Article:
gdbgDebug.WriteLine("ehwEmbeddedHostWindow.Margin.Top = " + ehwEmbeddedHostWindow.Margin.Top);
							// make sure that we actually have values...I'm deliberately using >= 1 as we are using
							// doubles and we all know about doubles!
							if((ehwEmbeddedHostWindow.Margin.Left >= 1) && (ehwEmbeddedHostWindow.Margin.Top >= 1))
								// save our position for later manipulation
								gdblParentWindowLeft = ehwEmbeddedHostWindow.Margin.Left;
								gdblParentWindowTop = ehwEmbeddedHostWindow.Margin.Top;
				gdbgDebug.WriteLine("Failed to retrieve the parent windows positions, we will rely on the defaults.  " + ex);

			gdbgDebug.WriteLine("Width = " + gctController.Host.Width);
			gdbgDebug.WriteLine("Height = " + gctController.Host.Height);
		// create our window, we're also going to create a statusbar
		// we want to be able to position our window rather than
		// rely on the rather random default windows positioning
		private function createSimulateWindow(astrWindowTitle : String)
			// first we need to create our Smart Office window
			gihChildWindowInstanceHost = gctController.Host.CreateDialog();
			gihChildWindowInstanceHost.Width = 400;
			gihChildWindowInstanceHost.Height = 200;
			// set the title that appears
			gihChildWindowInstanceHost.HostTitle = astrWindowTitle;
			// set up a grid which will be used to display our content
			// in the body of the email
			var gdGrid : Grid = new Grid();
			gdGrid.MinWidth = 300;
			gdGrid.MinHeight = 150;
			gdGrid.VerticalAlignment = VerticalAlignment.Stretch;
			gdGrid.HorizontalAlignment = HorizontalAlignment.Stretch;

			// originally I had been using WindowContent - which wiped out the
			// title, then I discovered the HostContent property
			// which is the body of the window
			gihChildWindowInstanceHost.HostContent = gdGrid;
			// we want a status bar so we look like a REAL window
			var stsBar : StatusBar = new StatusBar();
			stsBar.HorizontalAlignment = HorizontalAlignment.Stretch;
			stsBar.VerticalAlignment = VerticalAlignment.Bottom;
			// add the Status bar to the grid
			// add a message to the status bar, there is also a method to 
			// make the message timeout and disappear
			stsBar.AddMessage("My Statusbar");
			// add the standard Next/Previous/Close buttons
			gtibNextButton = new ThemeIconButton();
			gtibNextButton.IconName = "Next";
			gtibNextButton.Content = "Next";
			gtibNextButton.IconAlignment= HorizontalAlignment.Right;
			gtibNextButton.IsPrimary = true;
			gtibNextButton.VerticalAlignment = VerticalAlignment.Bottom;
			gtibNextButton.HorizontalAlignment = HorizontalAlignment.Right;
			gtibNextButton.Margin = new Thickness(0, 0, Margins.Medium, Margins.Small + 20);

			var gtibPreviousButton : ThemeIconButton = new ThemeIconButton();
			gtibPreviousButton.IconName = "Previous";
			gtibPreviousButton.IconAlignment= HorizontalAlignment.Right;
			gtibPreviousButton.IsPrimary = false;
			gtibPreviousButton.VerticalAlignment = VerticalAlignment.Bottom;
			gtibPreviousButton.HorizontalAlignment = HorizontalAlignment.Right;
			gtibPreviousButton.Margin = new Thickness(0, 0, 80 + (Margins.Medium*2), Margins.Small + 20);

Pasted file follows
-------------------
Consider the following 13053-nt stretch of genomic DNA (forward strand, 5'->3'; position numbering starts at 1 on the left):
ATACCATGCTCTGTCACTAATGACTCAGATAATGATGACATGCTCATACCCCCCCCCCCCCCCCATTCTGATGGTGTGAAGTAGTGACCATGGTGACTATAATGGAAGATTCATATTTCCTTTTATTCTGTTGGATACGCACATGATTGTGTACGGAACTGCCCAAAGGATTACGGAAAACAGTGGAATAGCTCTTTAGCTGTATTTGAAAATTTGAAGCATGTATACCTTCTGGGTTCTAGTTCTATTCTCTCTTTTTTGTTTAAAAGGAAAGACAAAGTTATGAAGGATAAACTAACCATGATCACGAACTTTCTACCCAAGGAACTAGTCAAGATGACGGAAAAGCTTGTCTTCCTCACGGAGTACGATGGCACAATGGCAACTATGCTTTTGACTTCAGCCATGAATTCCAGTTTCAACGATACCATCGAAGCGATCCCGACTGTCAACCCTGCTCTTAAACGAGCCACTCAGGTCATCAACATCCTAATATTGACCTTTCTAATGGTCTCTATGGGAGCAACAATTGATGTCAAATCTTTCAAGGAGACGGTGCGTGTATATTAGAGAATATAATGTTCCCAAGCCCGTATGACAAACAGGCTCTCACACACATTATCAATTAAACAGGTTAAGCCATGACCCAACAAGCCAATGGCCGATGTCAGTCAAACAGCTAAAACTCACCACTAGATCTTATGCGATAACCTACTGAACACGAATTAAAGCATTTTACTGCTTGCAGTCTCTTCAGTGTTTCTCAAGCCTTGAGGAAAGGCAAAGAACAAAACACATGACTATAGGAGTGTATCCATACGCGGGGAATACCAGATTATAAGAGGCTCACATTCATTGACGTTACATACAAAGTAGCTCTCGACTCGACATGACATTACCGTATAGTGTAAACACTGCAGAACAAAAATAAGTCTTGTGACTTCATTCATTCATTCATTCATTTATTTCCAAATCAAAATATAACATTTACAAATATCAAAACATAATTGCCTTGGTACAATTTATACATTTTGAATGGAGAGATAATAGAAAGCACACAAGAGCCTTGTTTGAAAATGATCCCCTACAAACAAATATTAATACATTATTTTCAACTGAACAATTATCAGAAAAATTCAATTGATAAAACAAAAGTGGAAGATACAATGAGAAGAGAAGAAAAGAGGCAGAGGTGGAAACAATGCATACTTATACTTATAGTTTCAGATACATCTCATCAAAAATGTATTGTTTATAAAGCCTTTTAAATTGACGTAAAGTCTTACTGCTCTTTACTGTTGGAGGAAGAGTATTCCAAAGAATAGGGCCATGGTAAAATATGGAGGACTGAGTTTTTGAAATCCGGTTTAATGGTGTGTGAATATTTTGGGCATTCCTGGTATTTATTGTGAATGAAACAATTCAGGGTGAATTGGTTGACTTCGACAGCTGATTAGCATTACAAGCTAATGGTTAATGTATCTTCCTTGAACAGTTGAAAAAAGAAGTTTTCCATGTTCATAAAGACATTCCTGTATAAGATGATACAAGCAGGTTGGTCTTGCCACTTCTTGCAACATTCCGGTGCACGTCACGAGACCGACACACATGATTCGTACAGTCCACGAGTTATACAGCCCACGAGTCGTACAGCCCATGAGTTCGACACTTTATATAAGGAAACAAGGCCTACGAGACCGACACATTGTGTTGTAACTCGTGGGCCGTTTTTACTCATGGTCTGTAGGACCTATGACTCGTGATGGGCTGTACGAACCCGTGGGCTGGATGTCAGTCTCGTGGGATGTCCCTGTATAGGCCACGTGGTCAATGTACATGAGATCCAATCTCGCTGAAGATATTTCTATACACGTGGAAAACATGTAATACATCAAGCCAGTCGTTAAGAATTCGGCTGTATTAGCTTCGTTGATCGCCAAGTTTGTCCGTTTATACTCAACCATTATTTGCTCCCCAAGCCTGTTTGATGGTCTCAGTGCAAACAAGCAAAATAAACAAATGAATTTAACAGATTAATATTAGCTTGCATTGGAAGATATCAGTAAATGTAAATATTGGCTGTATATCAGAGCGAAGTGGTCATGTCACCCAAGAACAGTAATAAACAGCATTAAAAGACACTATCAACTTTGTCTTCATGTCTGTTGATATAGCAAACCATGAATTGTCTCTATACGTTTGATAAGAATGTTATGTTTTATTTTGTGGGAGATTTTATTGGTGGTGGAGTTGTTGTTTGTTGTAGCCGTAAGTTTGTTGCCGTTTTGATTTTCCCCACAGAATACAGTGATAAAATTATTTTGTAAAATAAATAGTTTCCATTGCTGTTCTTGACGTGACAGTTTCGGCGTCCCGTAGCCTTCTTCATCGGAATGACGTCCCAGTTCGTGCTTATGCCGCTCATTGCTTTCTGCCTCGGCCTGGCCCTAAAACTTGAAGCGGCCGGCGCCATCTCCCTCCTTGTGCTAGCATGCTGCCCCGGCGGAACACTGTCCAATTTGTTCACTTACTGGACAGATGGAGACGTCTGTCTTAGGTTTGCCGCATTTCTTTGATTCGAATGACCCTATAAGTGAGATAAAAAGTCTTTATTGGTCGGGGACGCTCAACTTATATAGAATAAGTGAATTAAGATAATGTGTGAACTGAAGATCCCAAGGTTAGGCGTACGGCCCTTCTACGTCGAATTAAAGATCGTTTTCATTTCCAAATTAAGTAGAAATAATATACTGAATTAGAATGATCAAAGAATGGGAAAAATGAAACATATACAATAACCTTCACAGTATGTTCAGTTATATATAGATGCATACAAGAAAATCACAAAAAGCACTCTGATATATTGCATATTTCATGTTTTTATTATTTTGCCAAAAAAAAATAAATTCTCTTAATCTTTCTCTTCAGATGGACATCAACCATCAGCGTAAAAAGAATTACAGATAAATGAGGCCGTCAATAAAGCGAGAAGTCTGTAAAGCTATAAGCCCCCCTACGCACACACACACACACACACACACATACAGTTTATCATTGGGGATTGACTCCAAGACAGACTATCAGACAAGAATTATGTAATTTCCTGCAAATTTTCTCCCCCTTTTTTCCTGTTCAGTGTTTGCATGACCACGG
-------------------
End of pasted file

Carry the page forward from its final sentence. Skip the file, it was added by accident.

// I had to retrieve this value from an existing previous control
			gtibPreviousButton.Width = 40;

			gtibCloseButton = new ThemeIconButton();
			gtibCloseButton.IconName = "Close";
			gtibCloseButton.Content = "Close";
			gtibCloseButton.IconAlignment= HorizontalAlignment.Left;
			gtibCloseButton.IsPrimary = false;
			gtibCloseButton.VerticalAlignment = VerticalAlignment.Bottom;
			gtibCloseButton.HorizontalAlignment = HorizontalAlignment.Left;
			gtibCloseButton.Margin = new Thickness(Margins.Medium, 0, 0, Margins.Small + 20);

			// add the Requested Event so we can clean up our script
			// because we want to position our window
			// we need to modify the Left and Top properties
			// when we get the Loaded event
			// finally, show our dialog box
		private function OnCloseClicked(sender : Object, e : RoutedEventArgs)
			ConfirmDialog.ShowInformationDialog("Close/Previous Clicked");

		private function OnNextClicked(sender : Object, e : RoutedEventArgs)
			ConfirmDialog.ShowInformationDialog("Next Clicked");
		public function OnRequested(sender : Object, e : RequestEventArgs)
			// be a good Smart Office Citizen and remove our requests
		public function OnLoaded(sender : Object, e : RoutedEventArgs)
			// here we are going to calculate the middle of the parent window
			// that is assuming that our own window isn't wider than the parent
			if(gdblParentWindowWidth > gihChildWindowInstanceHost.Width)
				gdblParentWindowLeft += ((gdblParentWindowWidth - gihChildWindowInstanceHost.Width) / 2);
			// here we are going to calculate the middle of the parent window
			// that is assuming that our own window isn't higher than the parent
			if(gdblParentWindowHeight > gihChildWindowInstanceHost.Height)
				gdblParentWindowTop += ((gdblParentWindowHeight - gihChildWindowInstanceHost.Height) / 2);
			// now set the specific location on the screen
			gihChildWindowInstanceHost.Left = gdblParentWindowLeft;
			gihChildWindowInstanceHost.Top = gdblParentWindowTop;


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One Response to Statusbar, Windows, and Centering a Child Window

  1. Salem says:

    Hi. Thank you for your code 🙂
    Can we access to Show History of the statusBar (with clic like a standard MFORMS) ?